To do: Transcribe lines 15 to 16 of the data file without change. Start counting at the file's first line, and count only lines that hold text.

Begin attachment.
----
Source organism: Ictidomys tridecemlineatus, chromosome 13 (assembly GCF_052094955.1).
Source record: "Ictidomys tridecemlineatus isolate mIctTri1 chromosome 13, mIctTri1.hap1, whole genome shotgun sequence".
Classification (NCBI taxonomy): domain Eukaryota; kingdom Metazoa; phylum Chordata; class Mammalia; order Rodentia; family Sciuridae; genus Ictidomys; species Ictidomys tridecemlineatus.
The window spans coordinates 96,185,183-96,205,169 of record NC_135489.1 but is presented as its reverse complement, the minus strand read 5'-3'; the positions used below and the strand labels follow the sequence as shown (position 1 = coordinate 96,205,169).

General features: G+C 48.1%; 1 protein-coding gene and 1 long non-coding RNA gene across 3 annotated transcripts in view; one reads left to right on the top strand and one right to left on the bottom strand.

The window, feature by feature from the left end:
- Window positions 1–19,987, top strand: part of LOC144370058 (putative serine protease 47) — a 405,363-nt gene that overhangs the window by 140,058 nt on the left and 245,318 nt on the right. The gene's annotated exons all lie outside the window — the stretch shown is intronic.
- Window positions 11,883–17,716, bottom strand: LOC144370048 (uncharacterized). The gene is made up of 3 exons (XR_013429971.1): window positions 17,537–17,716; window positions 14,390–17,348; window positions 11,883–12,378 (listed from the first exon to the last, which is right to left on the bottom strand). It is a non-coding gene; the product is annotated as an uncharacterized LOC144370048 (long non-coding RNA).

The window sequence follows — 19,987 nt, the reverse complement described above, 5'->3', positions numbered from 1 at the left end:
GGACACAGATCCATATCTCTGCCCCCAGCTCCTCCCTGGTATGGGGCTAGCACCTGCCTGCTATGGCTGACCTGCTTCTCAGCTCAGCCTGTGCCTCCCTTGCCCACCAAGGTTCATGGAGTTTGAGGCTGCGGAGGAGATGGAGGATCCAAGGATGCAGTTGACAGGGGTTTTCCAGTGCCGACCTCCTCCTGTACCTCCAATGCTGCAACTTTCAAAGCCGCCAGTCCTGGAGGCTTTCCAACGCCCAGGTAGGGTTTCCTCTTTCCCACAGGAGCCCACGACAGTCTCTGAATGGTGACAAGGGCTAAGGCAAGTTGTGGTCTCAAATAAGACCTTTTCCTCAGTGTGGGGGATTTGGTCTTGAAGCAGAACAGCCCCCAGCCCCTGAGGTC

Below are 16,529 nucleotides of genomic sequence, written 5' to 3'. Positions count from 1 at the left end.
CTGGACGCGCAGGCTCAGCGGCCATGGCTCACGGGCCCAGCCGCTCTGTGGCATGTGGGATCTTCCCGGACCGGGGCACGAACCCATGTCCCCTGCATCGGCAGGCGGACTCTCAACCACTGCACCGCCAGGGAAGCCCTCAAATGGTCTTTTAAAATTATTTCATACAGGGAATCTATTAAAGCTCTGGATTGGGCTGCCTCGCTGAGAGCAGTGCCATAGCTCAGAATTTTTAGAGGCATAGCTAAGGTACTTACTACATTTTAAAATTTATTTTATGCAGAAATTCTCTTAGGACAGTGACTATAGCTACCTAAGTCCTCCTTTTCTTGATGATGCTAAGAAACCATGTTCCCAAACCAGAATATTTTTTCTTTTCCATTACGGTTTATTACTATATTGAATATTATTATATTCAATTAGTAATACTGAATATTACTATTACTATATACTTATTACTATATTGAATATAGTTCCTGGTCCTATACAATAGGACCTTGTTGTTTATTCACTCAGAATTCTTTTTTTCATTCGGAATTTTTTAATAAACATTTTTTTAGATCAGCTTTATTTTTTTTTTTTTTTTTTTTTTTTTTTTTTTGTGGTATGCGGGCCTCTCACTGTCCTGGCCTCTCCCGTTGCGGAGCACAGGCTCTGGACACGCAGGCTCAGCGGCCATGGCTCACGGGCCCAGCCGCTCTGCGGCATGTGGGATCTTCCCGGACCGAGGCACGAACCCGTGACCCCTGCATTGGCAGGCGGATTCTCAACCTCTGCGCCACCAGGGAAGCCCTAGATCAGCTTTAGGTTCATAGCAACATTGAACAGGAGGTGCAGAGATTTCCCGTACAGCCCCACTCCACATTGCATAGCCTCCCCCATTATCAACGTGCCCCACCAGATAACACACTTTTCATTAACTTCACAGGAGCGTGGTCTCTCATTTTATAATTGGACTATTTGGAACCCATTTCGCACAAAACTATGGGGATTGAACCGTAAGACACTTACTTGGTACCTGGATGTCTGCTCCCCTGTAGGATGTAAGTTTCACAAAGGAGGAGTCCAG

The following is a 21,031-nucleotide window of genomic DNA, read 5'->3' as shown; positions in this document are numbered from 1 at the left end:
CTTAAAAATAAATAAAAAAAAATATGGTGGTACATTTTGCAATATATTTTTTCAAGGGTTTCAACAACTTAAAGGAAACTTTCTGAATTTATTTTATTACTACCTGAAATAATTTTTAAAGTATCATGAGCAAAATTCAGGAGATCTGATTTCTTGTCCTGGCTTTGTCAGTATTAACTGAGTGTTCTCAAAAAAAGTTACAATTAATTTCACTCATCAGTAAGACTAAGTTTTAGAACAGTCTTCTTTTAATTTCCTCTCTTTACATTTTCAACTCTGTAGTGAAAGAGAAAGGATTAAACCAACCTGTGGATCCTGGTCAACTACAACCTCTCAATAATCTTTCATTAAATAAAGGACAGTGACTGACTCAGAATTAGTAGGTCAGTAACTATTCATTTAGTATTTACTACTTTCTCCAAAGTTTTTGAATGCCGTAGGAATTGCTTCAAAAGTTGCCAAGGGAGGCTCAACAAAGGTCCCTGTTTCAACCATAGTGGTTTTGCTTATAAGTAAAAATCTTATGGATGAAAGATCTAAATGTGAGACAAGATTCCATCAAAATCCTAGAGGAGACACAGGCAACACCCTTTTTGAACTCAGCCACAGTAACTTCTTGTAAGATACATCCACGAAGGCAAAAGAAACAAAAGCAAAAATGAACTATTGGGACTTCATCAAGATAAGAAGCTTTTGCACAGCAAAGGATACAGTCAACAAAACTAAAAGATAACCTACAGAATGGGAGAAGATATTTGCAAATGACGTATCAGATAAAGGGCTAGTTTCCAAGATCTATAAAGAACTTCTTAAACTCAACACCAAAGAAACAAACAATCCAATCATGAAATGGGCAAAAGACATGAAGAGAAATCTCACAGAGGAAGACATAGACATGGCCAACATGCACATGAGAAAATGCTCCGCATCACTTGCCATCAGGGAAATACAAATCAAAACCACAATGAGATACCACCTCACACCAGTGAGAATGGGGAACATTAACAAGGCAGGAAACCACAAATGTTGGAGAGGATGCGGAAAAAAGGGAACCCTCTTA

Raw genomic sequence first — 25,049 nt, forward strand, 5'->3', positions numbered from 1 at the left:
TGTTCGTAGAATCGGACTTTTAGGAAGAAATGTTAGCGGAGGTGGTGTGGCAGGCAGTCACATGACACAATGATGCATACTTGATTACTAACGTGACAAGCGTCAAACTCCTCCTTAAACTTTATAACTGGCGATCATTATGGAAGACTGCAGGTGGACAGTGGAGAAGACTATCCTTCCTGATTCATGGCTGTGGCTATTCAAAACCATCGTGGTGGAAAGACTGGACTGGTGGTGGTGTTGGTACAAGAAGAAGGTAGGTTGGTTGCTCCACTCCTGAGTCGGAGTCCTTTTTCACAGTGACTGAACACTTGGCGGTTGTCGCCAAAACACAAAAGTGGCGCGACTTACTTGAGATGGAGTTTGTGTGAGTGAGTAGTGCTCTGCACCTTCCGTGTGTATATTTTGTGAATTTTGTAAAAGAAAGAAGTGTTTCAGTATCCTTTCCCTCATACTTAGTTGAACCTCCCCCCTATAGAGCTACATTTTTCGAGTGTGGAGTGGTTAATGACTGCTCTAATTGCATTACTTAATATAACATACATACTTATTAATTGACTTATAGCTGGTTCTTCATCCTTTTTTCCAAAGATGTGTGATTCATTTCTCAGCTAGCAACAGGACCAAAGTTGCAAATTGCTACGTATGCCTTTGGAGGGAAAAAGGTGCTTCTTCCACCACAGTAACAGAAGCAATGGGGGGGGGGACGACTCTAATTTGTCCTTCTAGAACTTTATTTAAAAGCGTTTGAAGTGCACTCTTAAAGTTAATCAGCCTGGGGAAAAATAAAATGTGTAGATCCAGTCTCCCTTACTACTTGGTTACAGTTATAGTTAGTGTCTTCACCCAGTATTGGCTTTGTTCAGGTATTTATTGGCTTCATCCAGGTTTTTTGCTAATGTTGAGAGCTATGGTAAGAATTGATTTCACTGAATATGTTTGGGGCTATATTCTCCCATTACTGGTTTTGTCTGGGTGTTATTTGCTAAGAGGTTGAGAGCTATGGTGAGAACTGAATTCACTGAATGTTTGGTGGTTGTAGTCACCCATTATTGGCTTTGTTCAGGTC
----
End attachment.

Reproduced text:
Raw genomic sequence first — 25,049 nt, forward strand, 5'->3', positions numbered from 1 at the left:
TGTTCGTAGAATCGGACTTTTAGGAAGAAATGTTAGCGGAGGTGGTGTGGCAGGCAGTCACATGACACAATGATGCATACTTGATTACTAACGTGACAAGCGTCAAACTCCTCCTTAAACTTTATAACTGGCGATCATTATGGAAGACTGCAGGTGGACAGTGGAGAAGACTATCCTTCCTGATTCATGGCTGTGGCTATTCAAAACCATCGTGGTGGAAAGACTGGACTGGTGGTGGTGTTGGTACAAGAAGAAGGTAGGTTGGTTGCTCCACTCCTGAGTCGGAGTCCTTTTTCACAGTGACTGAACACTTGGCGGTTGTCGCCAAAACACAAAAGTGGCGCGACTTACTTGAGATGGAGTTTGTGTGAGTGAGTAGTGCTCTGCACCTTCCGTGTGTATATTTTGTGAATTTTGTAAAAGAAAGAAGTGTTTCAGTATCCTTTCCCTCATACTTAGTTGAACCTCCCCCCTATAGAGCTACATTTTTCGAGTGTGGAGTGGTTAATGACTGCTCTAATTGCATTACTTAATATAACATACATACTTATTAATTGACTTATAGCTGGTTCTTCATCCTTTTTTCCAAAGATGTGTGATTCATTTCTCAGCTAGCAACAGGACCAAAGTTGCAAATTGCTACGTATGCCTTTGGAGGGAAAAAGGTGCTTCTTCCACCACAGTAACAGAAGCAATGGGGGGGGGGACGACTCTAATTTGTCCTTCTAGAACTTTATTTAAAAGCGTTTGAAGTGCACTCTTAAAGTTAATCAGCCTGGGGAAAAATAAAATGTGTAGATCCAGTCTCCCTTACTACTTGGTTACAGTTATAGTTAGTGTCTTCACCCAGTATTGGCTTTGTTCAGGTATTTATTGGCTTCATCCAGGTTTTTTGCTAATGTTGAGAGCTATGGTAAGAATTGATTTCACTGAATATGTTTGGGGCTATATTCTCCCATTACTGGTTTTGTCTGGGTGTTATTTGCTAAGAGGTTGAGAGCTATGGTGAGAACTGAATTCACTGAATGTTTGGTGGTTGTAGTCACCCATTATTGGCTTTGTTCAGGTC